Susan says they “have to move on with [their] lives.” They may try fostering children who need homes, or volunteering as hosts through Fresh Air Kids, which brings inner city children to Vermont.

After several miscarriages, Casey Johnson and her husband began researching adoption in 2012. They found an agency they trusted. They talked with many adoptive parents who’d had positive experiences. But as the couple came closer to entering a contractual agreement with the agency, they realized they weren’t emotionally ready.

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Learning Adventures You’ll Love and Remember
by Sarah Galbraith

A new breed of vacationers is looking for more than the typical retreat. Lauren Lavallee and Bradley Auclair wanted to help save Africa’s lions, but meaningful vacations range widely.

Lauren Lavallee wanted a more meaningful vacation. “I had been to beach resorts and on cruises, but they didn’t feel like what I wanted a vacation to mean.” Lavallee, who is community outreach coordinator with Logic Supply Co. in South Burlington, and Vermont Woman’s Tech-Connect columnist, told us she had decided to look for a volunteer vacation. Something in a different country. And working with animals.

Lavallee searched online for “volunteer Africa,” then “volunteer Africa animals,” and then she had it: two weeks in Zimbabwe working on a lion conservation. Lavallee had found African Impact, a volunteer travel organization with locations around the African continent, including the site she finally chose. Antelope Park is a lion preserve with a breeding program in Zimbabwe.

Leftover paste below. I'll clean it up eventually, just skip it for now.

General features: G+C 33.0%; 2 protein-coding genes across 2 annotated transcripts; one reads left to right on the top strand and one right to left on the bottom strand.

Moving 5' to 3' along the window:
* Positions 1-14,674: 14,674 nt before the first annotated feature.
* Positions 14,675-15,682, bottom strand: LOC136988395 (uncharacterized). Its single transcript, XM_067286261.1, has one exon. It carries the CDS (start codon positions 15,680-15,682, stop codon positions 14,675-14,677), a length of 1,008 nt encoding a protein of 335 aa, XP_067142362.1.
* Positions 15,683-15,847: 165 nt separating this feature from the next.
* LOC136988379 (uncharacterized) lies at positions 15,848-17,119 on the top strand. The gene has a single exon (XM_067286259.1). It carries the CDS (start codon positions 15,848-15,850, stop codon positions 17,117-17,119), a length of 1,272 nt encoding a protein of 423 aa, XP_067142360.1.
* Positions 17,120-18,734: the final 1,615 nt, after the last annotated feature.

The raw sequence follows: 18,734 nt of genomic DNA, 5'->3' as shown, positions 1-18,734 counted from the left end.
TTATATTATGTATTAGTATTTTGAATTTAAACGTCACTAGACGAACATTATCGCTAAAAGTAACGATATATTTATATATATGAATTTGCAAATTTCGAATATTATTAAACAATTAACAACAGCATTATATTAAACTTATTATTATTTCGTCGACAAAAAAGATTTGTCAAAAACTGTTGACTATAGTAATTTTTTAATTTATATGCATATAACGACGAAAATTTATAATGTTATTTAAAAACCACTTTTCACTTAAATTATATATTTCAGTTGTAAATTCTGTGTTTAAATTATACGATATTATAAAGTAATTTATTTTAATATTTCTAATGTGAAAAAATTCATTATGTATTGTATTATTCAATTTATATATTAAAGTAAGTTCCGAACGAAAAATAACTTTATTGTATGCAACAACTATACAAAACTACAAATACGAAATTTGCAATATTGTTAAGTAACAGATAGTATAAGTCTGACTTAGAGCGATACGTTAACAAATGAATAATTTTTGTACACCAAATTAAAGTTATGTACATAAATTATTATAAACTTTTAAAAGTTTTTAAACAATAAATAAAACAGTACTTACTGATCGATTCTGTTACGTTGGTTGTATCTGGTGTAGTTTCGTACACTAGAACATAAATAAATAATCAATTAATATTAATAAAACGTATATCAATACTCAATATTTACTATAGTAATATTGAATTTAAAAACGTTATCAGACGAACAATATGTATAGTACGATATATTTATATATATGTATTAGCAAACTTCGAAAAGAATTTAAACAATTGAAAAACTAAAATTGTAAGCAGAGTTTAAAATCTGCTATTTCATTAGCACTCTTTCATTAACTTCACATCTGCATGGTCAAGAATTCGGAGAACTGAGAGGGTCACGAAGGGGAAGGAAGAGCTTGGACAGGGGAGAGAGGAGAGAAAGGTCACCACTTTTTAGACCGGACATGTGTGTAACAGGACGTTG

She and her friend and traveling companion, Bradley Auclair, paid $2,000 each for the opportunity to live and work at the park for two weeks, including food, lodging and activities. It cost another $2,000 each for round-trip plane tickets. Once there, they would care for the lions, take paying customers on walks with the lions, and help with feeding, cleaning, and other chores.

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Screwnomics: The economic theory that women should always work for less or, better, for free.
by Rickey Gard Diamond & Peaco Todd

Building on our editor’s National Newspaper Award in 2012 for her economic reporting, An Economy of Our Own series, Vermont Woman now introduces a new economic cartoon, written by Rickey Gard Diamond and illustrated by Peaco Todd.

Congratulations to Rickey for her recent selection for a residency at Hedgebrook, the nation’s only writer’s retreat with a commitment to “visionary women writers.” She’ll be on Whidbey Island off the coast of Washington this coming month, working on a book she’s tentatively calling Making Economics Sexy: What Women Need to Know To Make Change. She says, the book’s definitions of economic terms will include cartoons.